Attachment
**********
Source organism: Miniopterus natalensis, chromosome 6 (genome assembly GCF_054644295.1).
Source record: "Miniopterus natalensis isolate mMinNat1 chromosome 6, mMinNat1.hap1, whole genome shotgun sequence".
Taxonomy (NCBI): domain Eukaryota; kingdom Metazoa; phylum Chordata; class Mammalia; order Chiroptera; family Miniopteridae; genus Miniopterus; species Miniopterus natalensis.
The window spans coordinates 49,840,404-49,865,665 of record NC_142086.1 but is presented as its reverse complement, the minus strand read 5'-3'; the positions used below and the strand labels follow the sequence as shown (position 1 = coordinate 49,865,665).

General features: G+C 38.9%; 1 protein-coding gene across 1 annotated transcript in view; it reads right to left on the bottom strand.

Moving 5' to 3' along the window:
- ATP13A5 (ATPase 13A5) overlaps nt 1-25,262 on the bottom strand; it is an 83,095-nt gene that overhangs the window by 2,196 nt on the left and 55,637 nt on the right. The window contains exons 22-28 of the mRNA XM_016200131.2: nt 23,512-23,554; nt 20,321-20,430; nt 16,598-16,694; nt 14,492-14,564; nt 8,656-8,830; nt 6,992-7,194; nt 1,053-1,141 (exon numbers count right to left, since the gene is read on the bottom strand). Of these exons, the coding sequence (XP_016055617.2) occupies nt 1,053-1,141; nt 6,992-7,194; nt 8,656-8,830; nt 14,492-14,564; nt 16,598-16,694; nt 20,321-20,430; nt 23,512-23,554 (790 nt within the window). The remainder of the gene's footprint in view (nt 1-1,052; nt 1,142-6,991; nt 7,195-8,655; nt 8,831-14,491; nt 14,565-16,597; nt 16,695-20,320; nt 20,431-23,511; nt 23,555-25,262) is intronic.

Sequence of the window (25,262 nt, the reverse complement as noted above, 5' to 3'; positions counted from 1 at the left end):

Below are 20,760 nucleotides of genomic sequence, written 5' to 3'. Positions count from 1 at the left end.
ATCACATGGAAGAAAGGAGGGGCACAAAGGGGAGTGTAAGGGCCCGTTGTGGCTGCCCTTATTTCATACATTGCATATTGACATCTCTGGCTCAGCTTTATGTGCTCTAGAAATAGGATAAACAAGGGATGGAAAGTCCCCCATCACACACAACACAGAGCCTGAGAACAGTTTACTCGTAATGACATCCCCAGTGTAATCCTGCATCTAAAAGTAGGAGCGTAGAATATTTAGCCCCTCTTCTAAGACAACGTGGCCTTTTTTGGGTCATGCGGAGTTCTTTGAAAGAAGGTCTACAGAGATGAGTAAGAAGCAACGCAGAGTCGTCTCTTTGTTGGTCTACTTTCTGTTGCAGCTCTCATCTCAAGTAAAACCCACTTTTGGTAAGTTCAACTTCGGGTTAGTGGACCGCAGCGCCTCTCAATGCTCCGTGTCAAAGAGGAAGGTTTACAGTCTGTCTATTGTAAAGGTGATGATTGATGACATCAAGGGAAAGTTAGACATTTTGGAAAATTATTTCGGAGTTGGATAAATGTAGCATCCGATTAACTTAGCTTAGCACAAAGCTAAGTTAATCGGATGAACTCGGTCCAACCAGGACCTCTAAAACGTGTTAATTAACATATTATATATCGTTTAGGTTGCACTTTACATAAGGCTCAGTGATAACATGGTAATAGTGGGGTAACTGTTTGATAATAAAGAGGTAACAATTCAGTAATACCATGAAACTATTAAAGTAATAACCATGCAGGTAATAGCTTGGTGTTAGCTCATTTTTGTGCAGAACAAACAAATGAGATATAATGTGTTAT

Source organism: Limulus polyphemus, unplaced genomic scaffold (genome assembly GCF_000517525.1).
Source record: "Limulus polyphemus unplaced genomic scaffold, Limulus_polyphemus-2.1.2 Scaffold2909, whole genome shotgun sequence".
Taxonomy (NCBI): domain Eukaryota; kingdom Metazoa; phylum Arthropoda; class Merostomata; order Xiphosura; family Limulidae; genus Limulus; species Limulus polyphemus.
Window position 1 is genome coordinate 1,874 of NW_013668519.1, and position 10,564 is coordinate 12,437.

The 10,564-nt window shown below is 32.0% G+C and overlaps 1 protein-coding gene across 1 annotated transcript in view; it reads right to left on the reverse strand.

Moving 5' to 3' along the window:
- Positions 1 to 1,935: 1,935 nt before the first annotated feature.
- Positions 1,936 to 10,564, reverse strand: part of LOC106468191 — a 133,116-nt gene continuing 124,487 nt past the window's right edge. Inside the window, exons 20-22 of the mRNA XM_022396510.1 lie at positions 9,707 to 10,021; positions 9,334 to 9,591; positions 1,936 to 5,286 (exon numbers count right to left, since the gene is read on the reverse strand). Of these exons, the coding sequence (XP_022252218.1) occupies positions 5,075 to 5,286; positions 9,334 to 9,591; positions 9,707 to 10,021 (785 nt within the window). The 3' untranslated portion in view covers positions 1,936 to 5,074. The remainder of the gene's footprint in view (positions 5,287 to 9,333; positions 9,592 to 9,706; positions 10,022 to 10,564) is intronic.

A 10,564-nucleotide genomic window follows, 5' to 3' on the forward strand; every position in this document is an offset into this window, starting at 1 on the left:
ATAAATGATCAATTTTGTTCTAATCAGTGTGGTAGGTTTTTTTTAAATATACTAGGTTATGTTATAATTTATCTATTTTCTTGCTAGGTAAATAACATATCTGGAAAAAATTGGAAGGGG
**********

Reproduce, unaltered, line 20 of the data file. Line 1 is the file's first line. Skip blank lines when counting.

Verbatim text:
ATAAATGATCAATTTTGTTCTAATCAGTGTGGTAGGTTTTTTTTAAATATACTAGGTTATGTTATAATTTATCTATTTTCTTGCTAGGTAAATAACATATCTGGAAAAAATTGGAAGGGG